Jump to Navigation
Jump to Content

Peer Review and Regulatory Reform

August 2000

Citation: ELR 10606

Author: Lars Noah

In recent years, lawmakers of all sorts have become interested in scientific peer review, and have the hope that scrutiny by independent experts can improve the quality of their own decisionmaking. As the phrase implies, peer review refers to the process of having work scrutinized by fellow experts, and it has long served as a quality control mechanism for the scientific community. Traditionally relegated to research funding and publication decisions, peer review recently has become of interest to regulatory agencies making decisions in the face of scientific uncertainty as well as to judges struggling to make sense of conflicting claims by expert witnesses. Although noteworthy, these applications remain fairly ad hoc to date.

More significantly, Congress has come to view expert peer review as a method for improving agency decisionmaking.1 In the last several years, for example, regulatory reform proposals have included requirements that agencies call on independent scientists to check their work. The latest incarnation, the Regulatory Improvement Act of 1999 (S. 746), was reported out of the Senate Committee on Governmental Affairs last summer.2 Like predecessor bills, S. 746 would mandate that agencies prepare risk assessments in many cases, and it would require some form of independent expert scrutiny of these and similar analyses.3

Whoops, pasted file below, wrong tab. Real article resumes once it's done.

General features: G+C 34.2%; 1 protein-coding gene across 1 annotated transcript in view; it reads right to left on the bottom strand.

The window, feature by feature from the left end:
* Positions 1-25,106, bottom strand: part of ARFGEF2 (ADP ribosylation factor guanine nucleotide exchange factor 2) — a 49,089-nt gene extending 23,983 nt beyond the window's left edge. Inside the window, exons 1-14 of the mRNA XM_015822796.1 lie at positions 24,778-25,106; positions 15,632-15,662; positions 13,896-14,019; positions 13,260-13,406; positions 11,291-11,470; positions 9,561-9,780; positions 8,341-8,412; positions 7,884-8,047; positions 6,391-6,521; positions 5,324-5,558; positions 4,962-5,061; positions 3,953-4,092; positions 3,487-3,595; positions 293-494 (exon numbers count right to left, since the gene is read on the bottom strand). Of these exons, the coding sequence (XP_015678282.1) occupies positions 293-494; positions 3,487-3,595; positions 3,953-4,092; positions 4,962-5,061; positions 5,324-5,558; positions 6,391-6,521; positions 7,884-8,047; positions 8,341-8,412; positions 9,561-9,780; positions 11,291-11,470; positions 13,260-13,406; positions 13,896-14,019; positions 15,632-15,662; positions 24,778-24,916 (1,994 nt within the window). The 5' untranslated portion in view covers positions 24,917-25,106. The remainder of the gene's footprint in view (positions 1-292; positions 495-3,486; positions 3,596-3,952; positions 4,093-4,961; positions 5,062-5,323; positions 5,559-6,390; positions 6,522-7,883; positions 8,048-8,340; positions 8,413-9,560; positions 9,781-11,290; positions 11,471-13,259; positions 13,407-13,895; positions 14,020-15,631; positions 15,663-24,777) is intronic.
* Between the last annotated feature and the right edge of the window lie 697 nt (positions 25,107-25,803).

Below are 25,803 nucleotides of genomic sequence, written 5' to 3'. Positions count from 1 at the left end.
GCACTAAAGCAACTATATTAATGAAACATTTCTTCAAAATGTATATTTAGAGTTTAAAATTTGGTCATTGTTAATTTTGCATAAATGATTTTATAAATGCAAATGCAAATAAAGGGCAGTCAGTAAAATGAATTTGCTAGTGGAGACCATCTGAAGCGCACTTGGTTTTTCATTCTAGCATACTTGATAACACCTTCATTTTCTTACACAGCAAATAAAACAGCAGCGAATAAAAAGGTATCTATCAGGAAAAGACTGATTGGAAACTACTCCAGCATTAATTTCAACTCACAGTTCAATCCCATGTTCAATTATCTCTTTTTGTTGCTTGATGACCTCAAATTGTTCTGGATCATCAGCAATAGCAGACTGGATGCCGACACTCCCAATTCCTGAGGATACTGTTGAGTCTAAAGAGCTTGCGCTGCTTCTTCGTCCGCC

The author is a Professor of Law at the University of Florida.

You must be a News & Analysis subscriber to download the full article.

You are not logged in. To access this content: